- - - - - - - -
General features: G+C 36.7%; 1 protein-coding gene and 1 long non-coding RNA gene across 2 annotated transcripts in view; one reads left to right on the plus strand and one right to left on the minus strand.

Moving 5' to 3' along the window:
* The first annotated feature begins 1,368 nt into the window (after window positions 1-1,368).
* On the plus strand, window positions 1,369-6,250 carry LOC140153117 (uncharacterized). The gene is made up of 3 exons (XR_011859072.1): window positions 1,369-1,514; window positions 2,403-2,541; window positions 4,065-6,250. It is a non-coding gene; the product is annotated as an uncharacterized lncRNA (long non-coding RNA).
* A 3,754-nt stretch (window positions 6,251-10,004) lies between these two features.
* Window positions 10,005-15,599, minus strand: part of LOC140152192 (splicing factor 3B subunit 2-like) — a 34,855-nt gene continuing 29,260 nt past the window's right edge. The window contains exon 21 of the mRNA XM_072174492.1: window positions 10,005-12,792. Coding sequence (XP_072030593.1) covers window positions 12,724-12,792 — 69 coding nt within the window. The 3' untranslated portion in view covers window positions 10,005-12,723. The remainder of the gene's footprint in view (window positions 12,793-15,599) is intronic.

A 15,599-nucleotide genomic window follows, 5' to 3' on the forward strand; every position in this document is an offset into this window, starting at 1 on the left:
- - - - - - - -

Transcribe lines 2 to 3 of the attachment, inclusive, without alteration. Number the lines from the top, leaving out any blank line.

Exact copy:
Moving 5' to 3' along the window:
* The first annotated feature begins 1,368 nt into the window (after window positions 1-1,368).